SAN FRANCISCO -- In an effort to curb the spread of novel coronavirus, governments are turning to shelter in place and stay at home policies.
"Shelter in place" means you need to stay home and only leave your home for essential errands like doctor appointments, getting food from the grocery store, or walking the dog.
"This is an aggressive measure, but we need to take a very radical step in this way to limit the spread," said ABC 7 News medical expert, Dr. Alok Patel.
RELATED: Video of empty San Francisco streets after coronavirus shelter-in-place order
The coronavirus is transmitted by droplets from coughs and sneezes. The best way to prevent getting it -is by practicing social distancing.
Just one person can be responsible for infecting multiple people.
"Remember, a rough estimate is that one person with this coronavirus can spread it to two people," Patel said. "And then those two will spread it to four and so forth. So if we don't follow these rules, we could really see it spike and get an exponential growth, that's what we are trying to avoid."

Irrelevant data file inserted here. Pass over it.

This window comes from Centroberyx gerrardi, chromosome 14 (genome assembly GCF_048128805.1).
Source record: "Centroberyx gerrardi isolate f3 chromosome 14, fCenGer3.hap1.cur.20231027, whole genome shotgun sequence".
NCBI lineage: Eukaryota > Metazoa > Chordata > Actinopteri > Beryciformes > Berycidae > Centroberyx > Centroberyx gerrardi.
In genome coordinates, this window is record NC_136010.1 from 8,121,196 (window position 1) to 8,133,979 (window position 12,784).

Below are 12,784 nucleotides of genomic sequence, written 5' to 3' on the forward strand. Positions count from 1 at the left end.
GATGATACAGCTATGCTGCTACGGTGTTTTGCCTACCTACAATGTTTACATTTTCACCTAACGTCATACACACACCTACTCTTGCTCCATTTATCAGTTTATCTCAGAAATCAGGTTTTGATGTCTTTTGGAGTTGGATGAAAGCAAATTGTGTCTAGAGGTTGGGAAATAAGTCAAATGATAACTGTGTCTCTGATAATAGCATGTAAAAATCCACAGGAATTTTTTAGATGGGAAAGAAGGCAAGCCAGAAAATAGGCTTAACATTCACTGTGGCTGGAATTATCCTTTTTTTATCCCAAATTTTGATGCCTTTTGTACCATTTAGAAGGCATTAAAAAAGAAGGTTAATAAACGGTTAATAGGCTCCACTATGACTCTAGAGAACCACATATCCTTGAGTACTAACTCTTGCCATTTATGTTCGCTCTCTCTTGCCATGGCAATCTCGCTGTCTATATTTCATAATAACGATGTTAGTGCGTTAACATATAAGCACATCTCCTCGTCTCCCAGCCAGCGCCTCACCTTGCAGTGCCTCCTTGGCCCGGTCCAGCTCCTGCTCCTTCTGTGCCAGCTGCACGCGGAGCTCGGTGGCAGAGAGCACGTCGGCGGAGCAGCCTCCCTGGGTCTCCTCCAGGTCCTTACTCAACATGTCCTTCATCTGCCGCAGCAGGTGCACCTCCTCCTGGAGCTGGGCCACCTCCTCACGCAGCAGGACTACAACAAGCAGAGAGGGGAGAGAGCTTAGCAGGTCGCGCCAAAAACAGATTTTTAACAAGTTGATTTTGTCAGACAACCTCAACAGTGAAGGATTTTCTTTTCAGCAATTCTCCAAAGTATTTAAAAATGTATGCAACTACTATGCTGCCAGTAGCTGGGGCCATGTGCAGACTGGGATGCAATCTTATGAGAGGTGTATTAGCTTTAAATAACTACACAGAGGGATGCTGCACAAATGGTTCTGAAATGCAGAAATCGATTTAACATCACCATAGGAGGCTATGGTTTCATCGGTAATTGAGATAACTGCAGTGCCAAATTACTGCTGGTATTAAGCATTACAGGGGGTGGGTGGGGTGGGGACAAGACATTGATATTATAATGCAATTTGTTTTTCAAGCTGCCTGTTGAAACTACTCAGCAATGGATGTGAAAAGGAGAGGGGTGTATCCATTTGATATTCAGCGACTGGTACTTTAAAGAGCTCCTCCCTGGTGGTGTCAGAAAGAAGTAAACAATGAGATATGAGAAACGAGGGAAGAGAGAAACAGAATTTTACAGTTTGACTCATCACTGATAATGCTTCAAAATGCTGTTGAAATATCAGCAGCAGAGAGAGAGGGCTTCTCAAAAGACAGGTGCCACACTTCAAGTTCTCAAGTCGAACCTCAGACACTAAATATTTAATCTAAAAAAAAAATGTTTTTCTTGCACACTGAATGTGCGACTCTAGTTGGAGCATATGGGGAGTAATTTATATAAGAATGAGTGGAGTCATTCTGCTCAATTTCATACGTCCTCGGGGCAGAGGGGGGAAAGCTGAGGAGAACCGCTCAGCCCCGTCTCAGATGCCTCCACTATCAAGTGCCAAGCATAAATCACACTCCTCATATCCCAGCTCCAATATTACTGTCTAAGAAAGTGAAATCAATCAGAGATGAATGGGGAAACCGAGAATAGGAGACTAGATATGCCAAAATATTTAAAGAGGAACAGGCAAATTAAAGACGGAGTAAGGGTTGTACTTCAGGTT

If too many people get sick too fast, hospitals would be overwhelmed with infected people. Shelter in place measures help keep hospitals from being overwhelmed.
RELATED: Quarantined family shares daily updates about what it's like to be tested, isolated due to COVID-19 fears
If we can we cut-off an infected person from the larger population and keep 6 to 10 feet apart, Infections still occur, but the number of people infected slows down, and hospital have an opportunity to treat the sickest people.
The big challenge is keeping those people sheltered. Not everyone who gets the coronavirus exhibits symptoms, and though they may feel like healthy, they aren't. Ignoring the effort to keep the coronavirus from spreading will reintroduce the virus to the sheltered population.
"You really, really, need to stay indoors, unless you are traveling out doors for an essential reason," said Dr. Patel. Doctor's orders to keep us all healthy.
Coronavirus: Here's how shelter in place, stay at home orders can slow spread of COVID-19